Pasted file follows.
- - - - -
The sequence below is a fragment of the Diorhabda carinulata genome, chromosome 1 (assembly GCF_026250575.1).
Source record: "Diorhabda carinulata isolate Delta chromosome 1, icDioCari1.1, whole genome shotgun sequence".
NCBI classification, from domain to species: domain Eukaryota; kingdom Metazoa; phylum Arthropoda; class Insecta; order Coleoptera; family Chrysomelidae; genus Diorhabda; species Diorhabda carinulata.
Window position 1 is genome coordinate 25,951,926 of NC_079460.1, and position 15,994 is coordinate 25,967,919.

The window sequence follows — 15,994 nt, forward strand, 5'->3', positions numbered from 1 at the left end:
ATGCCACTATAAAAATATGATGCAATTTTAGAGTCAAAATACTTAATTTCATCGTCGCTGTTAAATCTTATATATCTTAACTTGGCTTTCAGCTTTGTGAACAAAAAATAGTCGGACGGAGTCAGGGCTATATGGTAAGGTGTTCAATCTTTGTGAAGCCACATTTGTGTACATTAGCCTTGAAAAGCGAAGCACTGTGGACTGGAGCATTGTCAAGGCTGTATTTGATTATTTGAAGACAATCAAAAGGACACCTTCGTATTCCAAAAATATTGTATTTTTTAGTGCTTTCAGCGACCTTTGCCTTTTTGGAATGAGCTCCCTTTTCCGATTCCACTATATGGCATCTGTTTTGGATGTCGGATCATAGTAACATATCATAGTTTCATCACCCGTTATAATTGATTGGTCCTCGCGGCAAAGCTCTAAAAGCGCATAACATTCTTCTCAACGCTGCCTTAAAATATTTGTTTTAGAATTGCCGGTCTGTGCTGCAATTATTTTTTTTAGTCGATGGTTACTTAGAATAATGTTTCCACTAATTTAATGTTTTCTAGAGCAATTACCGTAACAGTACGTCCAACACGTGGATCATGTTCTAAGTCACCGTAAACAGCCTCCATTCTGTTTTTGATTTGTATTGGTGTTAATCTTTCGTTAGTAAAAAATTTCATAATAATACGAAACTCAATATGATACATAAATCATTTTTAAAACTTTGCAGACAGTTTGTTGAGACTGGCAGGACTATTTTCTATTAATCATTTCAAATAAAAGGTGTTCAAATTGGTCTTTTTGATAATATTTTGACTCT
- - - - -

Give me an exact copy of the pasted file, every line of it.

The sequence below is a fragment of the Diorhabda carinulata genome, chromosome 1 (assembly GCF_026250575.1).
Source record: "Diorhabda carinulata isolate Delta chromosome 1, icDioCari1.1, whole genome shotgun sequence".
NCBI classification, from domain to species: domain Eukaryota; kingdom Metazoa; phylum Arthropoda; class Insecta; order Coleoptera; family Chrysomelidae; genus Diorhabda; species Diorhabda carinulata.
Window position 1 is genome coordinate 25,951,926 of NC_079460.1, and position 15,994 is coordinate 25,967,919.

The window sequence follows — 15,994 nt, forward strand, 5'->3', positions numbered from 1 at the left end:
ATGCCACTATAAAAATATGATGCAATTTTAGAGTCAAAATACTTAATTTCATCGTCGCTGTTAAATCTTATATATCTTAACTTGGCTTTCAGCTTTGTGAACAAAAAATAGTCGGACGGAGTCAGGGCTATATGGTAAGGTGTTCAATCTTTGTGAAGCCACATTTGTGTACATTAGCCTTGAAAAGCGAAGCACTGTGGACTGGAGCATTGTCAAGGCTGTATTTGATTATTTGAAGACAATCAAAAGGACACCTTCGTATTCCAAAAATATTGTATTTTTTAGTGCTTTCAGCGACCTTTGCCTTTTTGGAATGAGCTCCCTTTTCCGATTCCACTATATGGCATCTGTTTTGGATGTCGGATCATAGTAACATATCATAGTTTCATCACCCGTTATAATTGATTGGTCCTCGCGGCAAAGCTCTAAAAGCGCATAACATTCTTCTCAACGCTGCCTTAAAATATTTGTTTTAGAATTGCCGGTCTGTGCTGCAATTATTTTTTTTAGTCGATGGTTACTTAGAATAATGTTTCCACTAATTTAATGTTTTCTAGAGCAATTACCGTAACAGTACGTCCAACACGTGGATCATGTTCTAAGTCACCGTAAACAGCCTCCATTCTGTTTTTGATTTGTATTGGTGTTAATCTTTCGTTAGTAAAAAATTTCATAATAATACGAAACTCAATATGATACATAAATCATTTTTAAAACTTTGCAGACAGTTTGTTGAGACTGGCAGGACTATTTTCTATTAATCATTTCAAATAAAAGGTGTTCAAATTGGTCTTTTTGATAATATTTTGACTCT